A simple example
Here is an example of using Infer.NET to work out the probability of getting both heads when tossing two fair coins.
Variable<bool> firstCoin = Variable.Bernoulli(0.5);
Variable<bool> secondCoin = Variable.Bernoulli(0.5);
Variable<bool> bothHeads = firstCoin & secondCoin;
InferenceEngine engine = new InferenceEngine();
Console.WriteLine("Probability both coins are heads: "+engine.Infer(bothHeads));
The output of this program is:
Probability both coins are heads: Bernoulli(0.25)
which correctly gives the probability of two heads as 0.25 or 1/4.
This short example contains the three key elements of any Infer.NET program:

Definition of a probabilistic model
All Infer.NET programs need a probabilistic model to be defined. This is done in the first three lines above by defining the random variables firstCoin and secondCoin and the specifying the dependent variable bothHeads as a function of these. You can read more about defining models in the Infer.NET modelling API.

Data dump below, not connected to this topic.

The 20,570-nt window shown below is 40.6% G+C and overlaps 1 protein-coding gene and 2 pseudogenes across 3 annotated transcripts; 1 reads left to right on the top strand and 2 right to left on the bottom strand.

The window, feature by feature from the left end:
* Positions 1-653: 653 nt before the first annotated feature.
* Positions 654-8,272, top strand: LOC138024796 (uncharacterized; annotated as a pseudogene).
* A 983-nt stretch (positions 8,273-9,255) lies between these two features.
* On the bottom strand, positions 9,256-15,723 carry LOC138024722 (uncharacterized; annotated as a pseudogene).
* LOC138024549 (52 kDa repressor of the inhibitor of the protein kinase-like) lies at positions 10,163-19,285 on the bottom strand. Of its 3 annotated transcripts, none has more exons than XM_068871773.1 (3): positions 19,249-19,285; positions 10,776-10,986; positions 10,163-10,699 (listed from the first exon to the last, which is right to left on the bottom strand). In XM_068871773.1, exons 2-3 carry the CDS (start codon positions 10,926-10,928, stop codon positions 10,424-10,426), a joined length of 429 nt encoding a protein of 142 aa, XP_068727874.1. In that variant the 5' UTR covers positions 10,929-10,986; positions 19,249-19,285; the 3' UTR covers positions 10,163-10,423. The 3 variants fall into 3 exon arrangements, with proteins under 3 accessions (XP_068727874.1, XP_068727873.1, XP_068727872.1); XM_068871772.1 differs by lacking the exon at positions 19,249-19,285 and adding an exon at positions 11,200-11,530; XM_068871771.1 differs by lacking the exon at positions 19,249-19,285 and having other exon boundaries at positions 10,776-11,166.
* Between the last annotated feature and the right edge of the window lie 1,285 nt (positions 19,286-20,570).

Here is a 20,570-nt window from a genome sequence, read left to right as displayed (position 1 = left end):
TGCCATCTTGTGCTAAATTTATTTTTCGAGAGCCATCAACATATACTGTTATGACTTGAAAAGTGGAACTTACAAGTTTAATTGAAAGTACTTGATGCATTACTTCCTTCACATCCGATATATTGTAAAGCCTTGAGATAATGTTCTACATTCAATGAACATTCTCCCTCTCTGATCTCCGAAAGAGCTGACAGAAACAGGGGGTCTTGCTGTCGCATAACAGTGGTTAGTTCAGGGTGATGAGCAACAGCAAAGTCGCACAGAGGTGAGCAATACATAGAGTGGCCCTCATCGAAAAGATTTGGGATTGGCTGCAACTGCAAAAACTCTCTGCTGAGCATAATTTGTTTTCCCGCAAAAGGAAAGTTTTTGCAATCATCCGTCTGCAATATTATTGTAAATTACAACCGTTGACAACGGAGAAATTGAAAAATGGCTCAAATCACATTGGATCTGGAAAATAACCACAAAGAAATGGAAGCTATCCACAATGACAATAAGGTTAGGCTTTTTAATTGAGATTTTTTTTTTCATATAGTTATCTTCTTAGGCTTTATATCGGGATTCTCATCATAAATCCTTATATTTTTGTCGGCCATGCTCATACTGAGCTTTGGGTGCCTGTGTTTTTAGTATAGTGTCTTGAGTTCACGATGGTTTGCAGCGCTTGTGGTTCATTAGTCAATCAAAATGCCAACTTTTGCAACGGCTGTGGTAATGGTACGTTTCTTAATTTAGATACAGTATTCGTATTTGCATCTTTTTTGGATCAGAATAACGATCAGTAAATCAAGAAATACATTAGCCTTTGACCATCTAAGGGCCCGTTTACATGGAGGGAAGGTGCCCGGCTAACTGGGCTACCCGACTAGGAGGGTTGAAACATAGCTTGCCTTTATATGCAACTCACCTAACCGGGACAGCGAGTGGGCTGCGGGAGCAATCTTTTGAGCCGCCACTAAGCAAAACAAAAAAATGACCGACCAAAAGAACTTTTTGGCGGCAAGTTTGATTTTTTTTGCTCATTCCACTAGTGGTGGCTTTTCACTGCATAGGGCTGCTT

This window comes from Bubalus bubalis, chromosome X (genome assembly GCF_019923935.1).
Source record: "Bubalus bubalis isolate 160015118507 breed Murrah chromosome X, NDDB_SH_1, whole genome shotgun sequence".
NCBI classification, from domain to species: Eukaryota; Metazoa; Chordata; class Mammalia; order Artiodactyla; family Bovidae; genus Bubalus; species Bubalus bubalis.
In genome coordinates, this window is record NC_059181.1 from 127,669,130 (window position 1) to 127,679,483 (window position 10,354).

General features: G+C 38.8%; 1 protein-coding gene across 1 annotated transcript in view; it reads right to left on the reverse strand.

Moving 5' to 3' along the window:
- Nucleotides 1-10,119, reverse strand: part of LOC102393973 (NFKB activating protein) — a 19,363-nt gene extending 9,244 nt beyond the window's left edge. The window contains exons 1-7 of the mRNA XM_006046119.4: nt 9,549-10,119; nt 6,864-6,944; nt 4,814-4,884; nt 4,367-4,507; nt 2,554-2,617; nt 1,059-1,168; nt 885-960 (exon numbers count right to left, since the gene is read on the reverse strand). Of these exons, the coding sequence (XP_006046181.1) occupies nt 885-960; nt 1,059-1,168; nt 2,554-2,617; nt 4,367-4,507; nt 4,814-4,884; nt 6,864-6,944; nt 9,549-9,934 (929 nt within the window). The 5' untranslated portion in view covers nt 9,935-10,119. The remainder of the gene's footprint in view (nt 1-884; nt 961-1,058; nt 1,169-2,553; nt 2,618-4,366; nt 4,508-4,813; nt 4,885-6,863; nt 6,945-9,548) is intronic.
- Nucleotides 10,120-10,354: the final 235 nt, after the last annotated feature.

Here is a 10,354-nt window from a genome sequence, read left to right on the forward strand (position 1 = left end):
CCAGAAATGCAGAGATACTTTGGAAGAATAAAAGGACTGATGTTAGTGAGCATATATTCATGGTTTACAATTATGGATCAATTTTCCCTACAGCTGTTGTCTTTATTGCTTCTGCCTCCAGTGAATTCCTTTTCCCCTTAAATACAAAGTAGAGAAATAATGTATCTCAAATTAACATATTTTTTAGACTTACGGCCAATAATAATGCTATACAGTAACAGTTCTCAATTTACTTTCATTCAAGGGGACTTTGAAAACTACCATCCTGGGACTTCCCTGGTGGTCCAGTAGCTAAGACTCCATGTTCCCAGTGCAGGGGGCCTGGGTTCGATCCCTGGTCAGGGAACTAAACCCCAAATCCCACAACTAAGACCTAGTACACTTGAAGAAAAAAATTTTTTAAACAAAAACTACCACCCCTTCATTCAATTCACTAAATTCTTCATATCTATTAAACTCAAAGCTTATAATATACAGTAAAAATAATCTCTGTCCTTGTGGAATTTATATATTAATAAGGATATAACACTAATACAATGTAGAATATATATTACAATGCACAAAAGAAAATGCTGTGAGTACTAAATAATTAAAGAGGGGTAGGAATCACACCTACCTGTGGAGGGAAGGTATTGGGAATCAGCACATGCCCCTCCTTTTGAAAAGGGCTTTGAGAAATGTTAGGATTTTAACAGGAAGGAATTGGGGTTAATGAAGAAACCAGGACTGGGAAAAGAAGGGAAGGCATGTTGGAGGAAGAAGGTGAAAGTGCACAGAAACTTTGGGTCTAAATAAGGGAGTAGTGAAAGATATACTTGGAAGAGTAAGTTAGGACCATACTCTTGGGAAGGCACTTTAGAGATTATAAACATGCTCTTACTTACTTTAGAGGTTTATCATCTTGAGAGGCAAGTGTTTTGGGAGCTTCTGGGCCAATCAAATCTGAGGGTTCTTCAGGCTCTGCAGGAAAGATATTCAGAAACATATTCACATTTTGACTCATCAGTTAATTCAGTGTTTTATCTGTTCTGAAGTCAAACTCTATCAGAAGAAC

Creation of an inference engine
All inference is achieved through the use of an inference engine. This must be created and configured before any inference is performed. The fourth line above creates an inference engine which uses the default inference algorithm (expectation propagation).

Execution of an inference query
Given an inference engine, you can query marginal distributions over variables using Infer(). In the last line of the example, the engine is used to infer the marginal distribution of bothHeads i.e. the probability that both coins turned up heads. The engine returns a Bernouilli distribution which is then printed to the console. You can read more about inference in the section on running inference.
Read on to find out how Infer.NET works.